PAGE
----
# turns the provided pose right

# returns true if the cell in front of given pose is occupied 

There are some more functions that you should implement to make your programming task easy (think about what else you need) - but those are not a requirement of this HW. It is up to you to determine which arguments to pass to those functions, what to do with those arguments and if/ what they return. The gradebot is checking if those functions are present - but the TAs will check by hand if you are actually using them according to their meaning. You will loose 50% of your score if you don't adhere to the standard.

Reason for this rule: You should practice to use a good coding style and split your problems/ algorithms into sub-tasks using properly named functions.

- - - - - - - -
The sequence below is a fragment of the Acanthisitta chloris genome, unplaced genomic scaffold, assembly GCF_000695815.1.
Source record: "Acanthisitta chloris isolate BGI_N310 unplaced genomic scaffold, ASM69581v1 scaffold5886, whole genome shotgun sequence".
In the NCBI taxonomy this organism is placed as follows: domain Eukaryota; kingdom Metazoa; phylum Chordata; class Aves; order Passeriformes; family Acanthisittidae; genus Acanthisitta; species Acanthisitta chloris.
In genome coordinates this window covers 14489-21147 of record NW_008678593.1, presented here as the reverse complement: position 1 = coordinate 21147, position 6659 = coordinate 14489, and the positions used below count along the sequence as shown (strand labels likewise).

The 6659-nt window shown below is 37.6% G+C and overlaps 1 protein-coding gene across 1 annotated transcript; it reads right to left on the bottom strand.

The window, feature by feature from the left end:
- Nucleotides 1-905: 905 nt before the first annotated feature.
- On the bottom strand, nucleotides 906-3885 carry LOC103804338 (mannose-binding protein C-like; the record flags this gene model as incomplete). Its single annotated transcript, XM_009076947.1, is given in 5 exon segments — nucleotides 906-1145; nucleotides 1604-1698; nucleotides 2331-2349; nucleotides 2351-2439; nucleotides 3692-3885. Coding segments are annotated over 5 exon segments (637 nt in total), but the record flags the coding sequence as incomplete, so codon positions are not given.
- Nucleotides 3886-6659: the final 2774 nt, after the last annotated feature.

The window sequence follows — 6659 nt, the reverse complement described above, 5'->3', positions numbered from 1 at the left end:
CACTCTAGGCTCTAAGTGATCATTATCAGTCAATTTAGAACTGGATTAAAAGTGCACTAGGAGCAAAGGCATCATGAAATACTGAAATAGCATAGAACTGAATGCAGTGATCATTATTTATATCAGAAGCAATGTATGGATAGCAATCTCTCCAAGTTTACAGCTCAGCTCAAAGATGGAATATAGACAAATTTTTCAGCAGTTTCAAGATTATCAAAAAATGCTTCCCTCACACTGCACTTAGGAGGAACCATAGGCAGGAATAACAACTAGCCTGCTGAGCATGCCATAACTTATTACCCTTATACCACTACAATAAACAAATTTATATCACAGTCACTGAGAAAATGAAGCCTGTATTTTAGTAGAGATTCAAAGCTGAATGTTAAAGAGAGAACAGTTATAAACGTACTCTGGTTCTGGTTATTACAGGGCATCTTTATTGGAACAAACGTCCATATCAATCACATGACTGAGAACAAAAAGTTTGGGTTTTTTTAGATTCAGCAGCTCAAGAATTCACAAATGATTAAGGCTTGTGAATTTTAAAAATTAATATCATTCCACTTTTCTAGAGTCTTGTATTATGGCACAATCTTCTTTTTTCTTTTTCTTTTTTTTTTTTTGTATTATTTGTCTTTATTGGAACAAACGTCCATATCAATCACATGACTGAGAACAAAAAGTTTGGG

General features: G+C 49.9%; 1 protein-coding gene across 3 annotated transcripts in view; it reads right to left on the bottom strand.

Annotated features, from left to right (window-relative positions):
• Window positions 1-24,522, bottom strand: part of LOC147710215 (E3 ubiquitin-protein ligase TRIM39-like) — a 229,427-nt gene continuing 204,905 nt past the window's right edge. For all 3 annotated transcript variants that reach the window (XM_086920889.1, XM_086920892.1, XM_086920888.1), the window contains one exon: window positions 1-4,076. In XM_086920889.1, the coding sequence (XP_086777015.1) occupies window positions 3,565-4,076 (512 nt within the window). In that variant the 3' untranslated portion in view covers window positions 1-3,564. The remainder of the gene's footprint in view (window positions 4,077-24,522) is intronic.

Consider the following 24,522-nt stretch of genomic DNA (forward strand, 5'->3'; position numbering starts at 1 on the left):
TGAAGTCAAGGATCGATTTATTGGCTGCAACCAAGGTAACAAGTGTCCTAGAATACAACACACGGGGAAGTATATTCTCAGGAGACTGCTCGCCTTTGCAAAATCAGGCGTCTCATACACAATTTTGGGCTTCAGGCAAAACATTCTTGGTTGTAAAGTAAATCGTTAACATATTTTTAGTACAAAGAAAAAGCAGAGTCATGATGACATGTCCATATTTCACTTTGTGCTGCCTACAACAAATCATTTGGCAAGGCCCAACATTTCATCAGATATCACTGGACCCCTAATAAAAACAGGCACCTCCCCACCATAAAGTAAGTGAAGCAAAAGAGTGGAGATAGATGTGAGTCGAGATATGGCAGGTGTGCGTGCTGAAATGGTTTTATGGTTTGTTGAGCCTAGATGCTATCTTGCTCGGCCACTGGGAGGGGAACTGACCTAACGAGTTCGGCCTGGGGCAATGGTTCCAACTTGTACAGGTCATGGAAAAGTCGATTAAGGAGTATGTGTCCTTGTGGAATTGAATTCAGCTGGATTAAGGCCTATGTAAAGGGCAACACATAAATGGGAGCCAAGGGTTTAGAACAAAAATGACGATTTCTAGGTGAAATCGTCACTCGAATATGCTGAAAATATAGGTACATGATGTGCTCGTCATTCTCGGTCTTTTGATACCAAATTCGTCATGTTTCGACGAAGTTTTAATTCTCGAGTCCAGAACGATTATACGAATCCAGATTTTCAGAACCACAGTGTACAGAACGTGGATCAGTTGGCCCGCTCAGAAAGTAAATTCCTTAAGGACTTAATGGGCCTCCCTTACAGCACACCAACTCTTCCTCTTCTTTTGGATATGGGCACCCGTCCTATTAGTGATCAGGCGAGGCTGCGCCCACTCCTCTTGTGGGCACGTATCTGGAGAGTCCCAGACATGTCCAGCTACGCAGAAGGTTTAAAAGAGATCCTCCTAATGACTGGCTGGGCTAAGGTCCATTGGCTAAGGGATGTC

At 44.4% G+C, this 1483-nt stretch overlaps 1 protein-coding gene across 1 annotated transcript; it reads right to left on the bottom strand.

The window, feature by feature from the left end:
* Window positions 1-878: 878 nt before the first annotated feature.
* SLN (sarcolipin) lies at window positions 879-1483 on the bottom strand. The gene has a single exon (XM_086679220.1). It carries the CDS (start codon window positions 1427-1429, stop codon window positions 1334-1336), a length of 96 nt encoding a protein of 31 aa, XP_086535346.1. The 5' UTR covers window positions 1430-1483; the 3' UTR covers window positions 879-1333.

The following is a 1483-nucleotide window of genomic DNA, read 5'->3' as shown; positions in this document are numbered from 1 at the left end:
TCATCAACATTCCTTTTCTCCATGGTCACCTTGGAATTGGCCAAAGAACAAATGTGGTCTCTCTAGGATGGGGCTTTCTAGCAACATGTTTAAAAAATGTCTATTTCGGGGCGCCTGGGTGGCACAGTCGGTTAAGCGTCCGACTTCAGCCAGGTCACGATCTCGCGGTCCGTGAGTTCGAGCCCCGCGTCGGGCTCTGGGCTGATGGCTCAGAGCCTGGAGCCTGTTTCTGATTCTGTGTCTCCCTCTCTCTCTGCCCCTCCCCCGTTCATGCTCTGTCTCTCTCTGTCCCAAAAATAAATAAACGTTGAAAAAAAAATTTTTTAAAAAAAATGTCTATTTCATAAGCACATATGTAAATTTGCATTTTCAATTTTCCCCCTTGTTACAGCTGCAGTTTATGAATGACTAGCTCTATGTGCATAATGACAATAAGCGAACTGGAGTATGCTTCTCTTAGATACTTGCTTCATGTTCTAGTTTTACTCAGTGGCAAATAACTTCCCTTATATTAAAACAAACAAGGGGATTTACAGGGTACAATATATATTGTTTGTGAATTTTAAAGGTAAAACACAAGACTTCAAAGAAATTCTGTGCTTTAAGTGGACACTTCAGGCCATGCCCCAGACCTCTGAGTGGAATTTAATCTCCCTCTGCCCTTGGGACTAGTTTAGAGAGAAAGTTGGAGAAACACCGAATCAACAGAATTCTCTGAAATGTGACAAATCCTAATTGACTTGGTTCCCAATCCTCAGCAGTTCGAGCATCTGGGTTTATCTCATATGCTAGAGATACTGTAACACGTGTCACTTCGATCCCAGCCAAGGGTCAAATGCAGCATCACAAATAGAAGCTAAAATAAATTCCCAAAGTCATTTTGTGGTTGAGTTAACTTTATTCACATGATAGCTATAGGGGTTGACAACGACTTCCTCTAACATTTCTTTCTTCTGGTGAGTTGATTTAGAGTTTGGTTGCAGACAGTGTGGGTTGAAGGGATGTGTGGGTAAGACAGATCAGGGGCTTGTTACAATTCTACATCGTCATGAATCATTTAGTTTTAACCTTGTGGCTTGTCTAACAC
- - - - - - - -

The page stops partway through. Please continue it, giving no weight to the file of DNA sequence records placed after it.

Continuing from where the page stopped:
Length of Code Blocks

The maximum number of lines of code (not counting blank, comment-only lines and sub-functions) per function is 40. Also: the total, summed up amount of code lines OUTSIDE of any functions cannot exceed 40. If even a single function of your program exeeds this number you will be deducted 50% further points. (Point deductions are multiplied together - if you violate all three rules you will only get 12.5% of your gradebot points.)

Reason for this rule: You should practice to use a good coding style and split your problems/ algorithms into sub-tasks using properly named functions.

Comments in the Code